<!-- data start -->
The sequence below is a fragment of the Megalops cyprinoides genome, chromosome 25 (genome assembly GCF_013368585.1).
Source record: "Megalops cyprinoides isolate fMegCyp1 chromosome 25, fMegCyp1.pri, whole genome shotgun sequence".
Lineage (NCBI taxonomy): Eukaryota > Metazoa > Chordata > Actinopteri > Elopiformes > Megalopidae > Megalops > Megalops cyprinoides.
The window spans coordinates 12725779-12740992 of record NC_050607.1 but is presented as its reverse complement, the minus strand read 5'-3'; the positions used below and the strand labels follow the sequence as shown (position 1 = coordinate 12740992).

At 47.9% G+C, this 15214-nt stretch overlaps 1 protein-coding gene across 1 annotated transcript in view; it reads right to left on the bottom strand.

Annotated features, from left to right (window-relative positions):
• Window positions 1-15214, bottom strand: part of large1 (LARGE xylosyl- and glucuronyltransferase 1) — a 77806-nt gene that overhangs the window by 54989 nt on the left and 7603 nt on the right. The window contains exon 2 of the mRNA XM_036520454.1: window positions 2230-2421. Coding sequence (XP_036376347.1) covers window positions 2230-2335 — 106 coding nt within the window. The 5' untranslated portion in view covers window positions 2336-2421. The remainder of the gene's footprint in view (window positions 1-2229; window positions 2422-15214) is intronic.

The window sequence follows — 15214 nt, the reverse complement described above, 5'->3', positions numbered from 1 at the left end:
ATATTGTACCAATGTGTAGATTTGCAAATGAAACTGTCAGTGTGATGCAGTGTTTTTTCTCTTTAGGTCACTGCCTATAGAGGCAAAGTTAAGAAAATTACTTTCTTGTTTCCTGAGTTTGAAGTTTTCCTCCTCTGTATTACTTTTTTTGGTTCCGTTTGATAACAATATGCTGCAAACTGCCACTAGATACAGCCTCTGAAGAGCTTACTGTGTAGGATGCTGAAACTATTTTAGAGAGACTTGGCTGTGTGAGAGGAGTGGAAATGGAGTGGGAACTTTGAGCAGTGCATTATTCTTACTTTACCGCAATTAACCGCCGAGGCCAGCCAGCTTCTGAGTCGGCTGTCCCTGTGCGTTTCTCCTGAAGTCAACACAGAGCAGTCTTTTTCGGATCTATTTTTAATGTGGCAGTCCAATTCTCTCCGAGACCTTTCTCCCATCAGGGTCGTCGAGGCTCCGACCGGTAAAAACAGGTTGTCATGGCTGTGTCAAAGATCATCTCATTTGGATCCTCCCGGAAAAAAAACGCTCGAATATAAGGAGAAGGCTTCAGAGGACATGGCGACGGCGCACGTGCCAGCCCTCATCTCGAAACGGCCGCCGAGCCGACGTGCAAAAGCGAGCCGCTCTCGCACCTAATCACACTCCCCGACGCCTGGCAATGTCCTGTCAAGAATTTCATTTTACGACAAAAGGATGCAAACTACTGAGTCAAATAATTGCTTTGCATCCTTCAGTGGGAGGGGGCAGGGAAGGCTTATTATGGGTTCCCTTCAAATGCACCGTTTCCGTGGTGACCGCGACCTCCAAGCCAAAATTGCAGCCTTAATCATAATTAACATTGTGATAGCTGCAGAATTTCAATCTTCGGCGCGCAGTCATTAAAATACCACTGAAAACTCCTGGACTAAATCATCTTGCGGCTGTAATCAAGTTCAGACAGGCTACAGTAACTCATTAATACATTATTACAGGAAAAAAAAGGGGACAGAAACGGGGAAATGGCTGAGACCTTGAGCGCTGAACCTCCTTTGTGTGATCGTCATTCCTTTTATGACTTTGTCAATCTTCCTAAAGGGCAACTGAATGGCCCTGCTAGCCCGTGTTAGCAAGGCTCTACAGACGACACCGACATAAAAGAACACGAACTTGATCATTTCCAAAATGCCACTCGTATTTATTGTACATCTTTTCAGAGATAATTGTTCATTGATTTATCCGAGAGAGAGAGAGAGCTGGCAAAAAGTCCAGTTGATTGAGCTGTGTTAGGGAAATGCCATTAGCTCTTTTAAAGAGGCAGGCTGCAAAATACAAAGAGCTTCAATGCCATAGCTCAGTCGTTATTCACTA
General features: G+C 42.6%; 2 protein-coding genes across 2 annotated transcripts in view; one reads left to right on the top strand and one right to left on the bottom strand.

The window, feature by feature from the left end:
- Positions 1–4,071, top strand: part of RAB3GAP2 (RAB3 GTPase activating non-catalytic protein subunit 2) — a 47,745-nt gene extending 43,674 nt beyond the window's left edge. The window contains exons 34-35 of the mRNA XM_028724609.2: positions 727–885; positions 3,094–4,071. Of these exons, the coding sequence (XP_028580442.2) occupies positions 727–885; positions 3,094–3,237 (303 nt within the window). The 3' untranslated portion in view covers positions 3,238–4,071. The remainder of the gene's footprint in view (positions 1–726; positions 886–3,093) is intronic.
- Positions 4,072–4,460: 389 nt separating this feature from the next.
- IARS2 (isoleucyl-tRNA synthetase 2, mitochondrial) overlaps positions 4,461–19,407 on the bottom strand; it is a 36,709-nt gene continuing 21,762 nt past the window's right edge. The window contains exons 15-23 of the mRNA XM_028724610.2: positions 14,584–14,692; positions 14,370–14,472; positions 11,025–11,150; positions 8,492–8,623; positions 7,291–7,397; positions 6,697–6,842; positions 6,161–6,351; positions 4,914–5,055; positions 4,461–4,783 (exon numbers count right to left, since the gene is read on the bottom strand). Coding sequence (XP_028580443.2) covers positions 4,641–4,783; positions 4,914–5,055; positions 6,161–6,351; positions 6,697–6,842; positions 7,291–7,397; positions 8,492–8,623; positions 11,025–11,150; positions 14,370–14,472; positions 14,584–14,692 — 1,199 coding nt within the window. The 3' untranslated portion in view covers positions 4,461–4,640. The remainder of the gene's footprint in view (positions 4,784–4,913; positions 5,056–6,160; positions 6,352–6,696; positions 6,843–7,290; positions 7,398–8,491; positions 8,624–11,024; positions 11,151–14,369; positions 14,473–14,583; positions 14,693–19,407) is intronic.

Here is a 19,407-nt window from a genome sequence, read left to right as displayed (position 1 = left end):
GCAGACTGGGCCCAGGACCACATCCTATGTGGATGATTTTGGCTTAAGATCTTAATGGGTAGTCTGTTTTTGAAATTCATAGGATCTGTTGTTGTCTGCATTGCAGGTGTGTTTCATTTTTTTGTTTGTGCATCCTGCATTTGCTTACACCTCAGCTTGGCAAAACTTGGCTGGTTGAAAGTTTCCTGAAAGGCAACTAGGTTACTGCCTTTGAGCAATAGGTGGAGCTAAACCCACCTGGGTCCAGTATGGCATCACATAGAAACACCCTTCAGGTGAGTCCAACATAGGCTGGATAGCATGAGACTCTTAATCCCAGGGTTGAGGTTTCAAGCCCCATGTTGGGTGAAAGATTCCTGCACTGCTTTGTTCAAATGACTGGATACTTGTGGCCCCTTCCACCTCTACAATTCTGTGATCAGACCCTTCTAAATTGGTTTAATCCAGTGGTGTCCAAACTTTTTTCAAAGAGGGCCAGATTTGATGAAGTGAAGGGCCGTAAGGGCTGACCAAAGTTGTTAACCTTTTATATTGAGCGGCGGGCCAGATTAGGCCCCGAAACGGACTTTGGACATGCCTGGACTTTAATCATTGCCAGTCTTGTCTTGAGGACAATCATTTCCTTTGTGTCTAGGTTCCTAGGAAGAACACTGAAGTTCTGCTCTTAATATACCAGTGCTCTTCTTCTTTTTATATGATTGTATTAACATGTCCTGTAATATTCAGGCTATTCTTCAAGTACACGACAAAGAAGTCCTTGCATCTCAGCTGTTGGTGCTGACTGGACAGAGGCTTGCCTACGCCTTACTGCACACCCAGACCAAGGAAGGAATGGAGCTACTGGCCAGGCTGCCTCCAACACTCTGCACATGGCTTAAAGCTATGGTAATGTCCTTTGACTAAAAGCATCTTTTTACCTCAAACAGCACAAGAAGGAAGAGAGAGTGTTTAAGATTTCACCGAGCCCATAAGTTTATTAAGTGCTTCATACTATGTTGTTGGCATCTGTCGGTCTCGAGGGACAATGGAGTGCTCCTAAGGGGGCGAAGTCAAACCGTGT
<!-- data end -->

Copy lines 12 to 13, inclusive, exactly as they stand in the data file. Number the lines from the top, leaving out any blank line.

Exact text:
- Positions 1–4,071, top strand: part of RAB3GAP2 (RAB3 GTPase activating non-catalytic protein subunit 2) — a 47,745-nt gene extending 43,674 nt beyond the window's left edge. The window contains exons 34-35 of the mRNA XM_028724609.2: positions 727–885; positions 3,094–4,071. Of these exons, the coding sequence (XP_028580442.2) occupies positions 727–885; positions 3,094–3,237 (303 nt within the window). The 3' untranslated portion in view covers positions 3,238–4,071. The remainder of the gene's footprint in view (positions 1–726; positions 886–3,093) is intronic.
- Positions 4,072–4,460: 389 nt separating this feature from the next.